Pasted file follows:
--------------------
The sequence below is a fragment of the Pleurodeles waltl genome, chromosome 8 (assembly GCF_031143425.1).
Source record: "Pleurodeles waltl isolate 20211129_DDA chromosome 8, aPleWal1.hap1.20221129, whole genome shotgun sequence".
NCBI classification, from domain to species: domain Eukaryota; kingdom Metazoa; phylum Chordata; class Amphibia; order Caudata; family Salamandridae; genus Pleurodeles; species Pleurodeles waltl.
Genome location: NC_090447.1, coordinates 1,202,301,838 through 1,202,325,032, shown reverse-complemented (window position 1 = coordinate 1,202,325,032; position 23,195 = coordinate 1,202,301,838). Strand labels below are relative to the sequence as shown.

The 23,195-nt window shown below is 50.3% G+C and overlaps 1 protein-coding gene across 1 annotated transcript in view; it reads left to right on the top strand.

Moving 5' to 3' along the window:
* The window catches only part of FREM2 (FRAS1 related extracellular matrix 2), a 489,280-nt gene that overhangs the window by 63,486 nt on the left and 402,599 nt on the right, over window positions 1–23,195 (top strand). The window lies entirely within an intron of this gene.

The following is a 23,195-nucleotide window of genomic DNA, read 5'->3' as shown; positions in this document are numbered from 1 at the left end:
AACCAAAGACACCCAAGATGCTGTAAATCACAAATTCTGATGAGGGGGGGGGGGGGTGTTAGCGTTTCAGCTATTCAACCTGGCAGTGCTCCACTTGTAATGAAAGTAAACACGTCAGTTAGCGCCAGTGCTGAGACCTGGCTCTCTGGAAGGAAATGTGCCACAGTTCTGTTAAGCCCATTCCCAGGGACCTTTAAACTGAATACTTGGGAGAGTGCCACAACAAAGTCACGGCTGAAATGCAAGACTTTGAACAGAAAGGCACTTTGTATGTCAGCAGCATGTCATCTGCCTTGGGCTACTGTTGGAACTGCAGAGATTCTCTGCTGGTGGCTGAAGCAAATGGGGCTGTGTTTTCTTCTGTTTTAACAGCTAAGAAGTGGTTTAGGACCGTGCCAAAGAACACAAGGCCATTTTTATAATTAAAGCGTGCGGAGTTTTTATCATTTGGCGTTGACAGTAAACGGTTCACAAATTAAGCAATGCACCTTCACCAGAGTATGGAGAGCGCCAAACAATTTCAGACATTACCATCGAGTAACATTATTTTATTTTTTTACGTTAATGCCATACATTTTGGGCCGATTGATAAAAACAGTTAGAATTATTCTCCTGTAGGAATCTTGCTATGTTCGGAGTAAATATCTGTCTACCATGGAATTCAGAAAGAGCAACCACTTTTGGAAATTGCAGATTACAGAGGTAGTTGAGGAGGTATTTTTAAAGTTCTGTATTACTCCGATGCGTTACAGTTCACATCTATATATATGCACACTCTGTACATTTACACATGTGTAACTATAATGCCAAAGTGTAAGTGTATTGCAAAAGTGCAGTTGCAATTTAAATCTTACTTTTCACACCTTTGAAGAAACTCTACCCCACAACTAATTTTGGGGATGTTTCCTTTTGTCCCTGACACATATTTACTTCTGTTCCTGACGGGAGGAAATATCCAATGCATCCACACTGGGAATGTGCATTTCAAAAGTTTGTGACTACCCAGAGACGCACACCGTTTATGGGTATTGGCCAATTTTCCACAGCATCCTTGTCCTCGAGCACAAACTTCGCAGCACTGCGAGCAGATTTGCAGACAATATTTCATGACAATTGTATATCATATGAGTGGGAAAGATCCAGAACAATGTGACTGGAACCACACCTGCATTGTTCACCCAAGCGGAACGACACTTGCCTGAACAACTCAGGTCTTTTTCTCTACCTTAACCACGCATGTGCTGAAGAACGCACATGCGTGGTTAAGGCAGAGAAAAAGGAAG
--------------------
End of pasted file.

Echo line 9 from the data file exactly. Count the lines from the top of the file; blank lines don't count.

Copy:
AACCAAAGACACCCAAGATGCTGTAAATCACAAATTCTGATGAGGGGGGGGGGGGGTGTTAGCGTTTCAGCTATTCAACCTGGCAGTGCTCCACTTGTAATGAAAGTAAACACGTCAGTTAGCGCCAGTGCTGAGACCTGGCTCTCTGGAAGGAAATGTGCCACAGTTCTGTTAAGCCCATTCCCAGGGACCTTTAAACTGAATACTTGGGAGAGTGCCACAACAAAGTCACGGCTGAAATGCAAGACTTTGAACAGAAAGGCACTTTGTATGTCAGCAGCATGTCATCTGCCTTGGGCTACTGTTGGAACTGCAGAGATTCTCTGCTGGTGGCTGAAGCAAATGGGGCTGTGTTTTCTTCTGTTTTAACAGCTAAGAAGTGGTTTAGGACCGTGCCAAAGAACACAAGGCCATTTTTATAATTAAAGCGTGCGGAGTTTTTATCATTTGGCGTTGACAGTAAACGGTTCACAAATTAAGCAATGCACCTTCACCAGAGTATGGAGAGCGCCAAACAATTTCAGACATTACCATCGAGTAACATTATTTTATTTTTTTACGTTAATGCCATACATTTTGGGCCGATTGATAAAAACAGTTAGAATTATTCTCCTGTAGGAATCTTGCTATGTTCGGAGTAAATATCTGTCTACCATGGAATTCAGAAAGAGCAACCACTTTTGGAAATTGCAGATTACAGAGGTAGTTGAGGAGGTATTTTTAAAGTTCTGTATTACTCCGATGCGTTACAGTTCACATCTATATATATGCACACTCTGTACATTTACACATGTGTAACTATAATGCCAAAGTGTAAGTGTATTGCAAAAGTGCAGTTGCAATTTAAATCTTACTTTTCACACCTTTGAAGAAACTCTACCCCACAACTAATTTTGGGGATGTTTCCTTTTGTCCCTGACACATATTTACTTCTGTTCCTGACGGGAGGAAATATCCAATGCATCCACACTGGGAATGTGCATTTCAAAAGTTTGTGACTACCCAGAGACGCACACCGTTTATGGGTATTGGCCAATTTTCCACAGCATCCTTGTCCTCGAGCACAAACTTCGCAGCACTGCGAGCAGATTTGCAGACAATATTTCATGACAATTGTATATCATATGAGTGGGAAAGATCCAGAACAATGTGACTGGAACCACACCTGCATTGTTCACCCAAGCGGAACGACACTTGCCTGAACAACTCAGGTCTTTTTCTCTACCTTAACCACGCATGTGCTGAAGAACGCACATGCGTGGTTAAGGCAGAGAAAAAGGAAG